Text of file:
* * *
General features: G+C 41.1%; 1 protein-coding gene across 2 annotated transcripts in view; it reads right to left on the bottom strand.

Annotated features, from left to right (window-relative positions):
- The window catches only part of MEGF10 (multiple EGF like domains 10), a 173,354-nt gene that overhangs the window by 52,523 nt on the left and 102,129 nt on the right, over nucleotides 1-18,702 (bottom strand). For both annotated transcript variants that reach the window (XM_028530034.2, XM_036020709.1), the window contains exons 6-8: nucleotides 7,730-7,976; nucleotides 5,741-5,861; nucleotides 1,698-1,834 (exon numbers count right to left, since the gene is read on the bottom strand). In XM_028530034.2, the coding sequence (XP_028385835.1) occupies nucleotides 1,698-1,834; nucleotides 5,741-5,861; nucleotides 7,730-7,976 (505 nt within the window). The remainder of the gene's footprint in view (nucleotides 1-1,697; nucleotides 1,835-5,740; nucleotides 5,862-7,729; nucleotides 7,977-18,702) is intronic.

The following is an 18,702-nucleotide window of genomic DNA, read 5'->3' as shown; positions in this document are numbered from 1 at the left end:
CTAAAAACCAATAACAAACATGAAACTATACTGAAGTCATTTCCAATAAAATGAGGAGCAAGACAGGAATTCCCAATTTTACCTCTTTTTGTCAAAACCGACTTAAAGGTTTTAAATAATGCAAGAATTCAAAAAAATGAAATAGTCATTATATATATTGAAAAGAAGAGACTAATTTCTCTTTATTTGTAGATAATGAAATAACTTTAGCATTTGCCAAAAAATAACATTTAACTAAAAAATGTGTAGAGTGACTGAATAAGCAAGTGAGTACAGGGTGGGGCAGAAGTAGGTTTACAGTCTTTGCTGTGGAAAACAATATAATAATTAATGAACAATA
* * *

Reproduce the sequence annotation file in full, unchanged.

General features: G+C 41.1%; 1 protein-coding gene across 2 annotated transcripts in view; it reads right to left on the bottom strand.

Annotated features, from left to right (window-relative positions):
- The window catches only part of MEGF10 (multiple EGF like domains 10), a 173,354-nt gene that overhangs the window by 52,523 nt on the left and 102,129 nt on the right, over nucleotides 1-18,702 (bottom strand). For both annotated transcript variants that reach the window (XM_028530034.2, XM_036020709.1), the window contains exons 6-8: nucleotides 7,730-7,976; nucleotides 5,741-5,861; nucleotides 1,698-1,834 (exon numbers count right to left, since the gene is read on the bottom strand). In XM_028530034.2, the coding sequence (XP_028385835.1) occupies nucleotides 1,698-1,834; nucleotides 5,741-5,861; nucleotides 7,730-7,976 (505 nt within the window). The remainder of the gene's footprint in view (nucleotides 1-1,697; nucleotides 1,835-5,740; nucleotides 5,862-7,729; nucleotides 7,977-18,702) is intronic.

The following is an 18,702-nucleotide window of genomic DNA, read 5'->3' as shown; positions in this document are numbered from 1 at the left end:
CTAAAAACCAATAACAAACATGAAACTATACTGAAGTCATTTCCAATAAAATGAGGAGCAAGACAGGAATTCCCAATTTTACCTCTTTTTGTCAAAACCGACTTAAAGGTTTTAAATAATGCAAGAATTCAAAAAAATGAAATAGTCATTATATATATTGAAAAGAAGAGACTAATTTCTCTTTATTTGTAGATAATGAAATAACTTTAGCATTTGCCAAAAAATAACATTTAACTAAAAAATGTGTAGAGTGACTGAATAAGCAAGTGAGTACAGGGTGGGGCAGAAGTAGGTTTACAGTCTTTGCTGTGGAAAACAATATAATAATTAATGAACAATA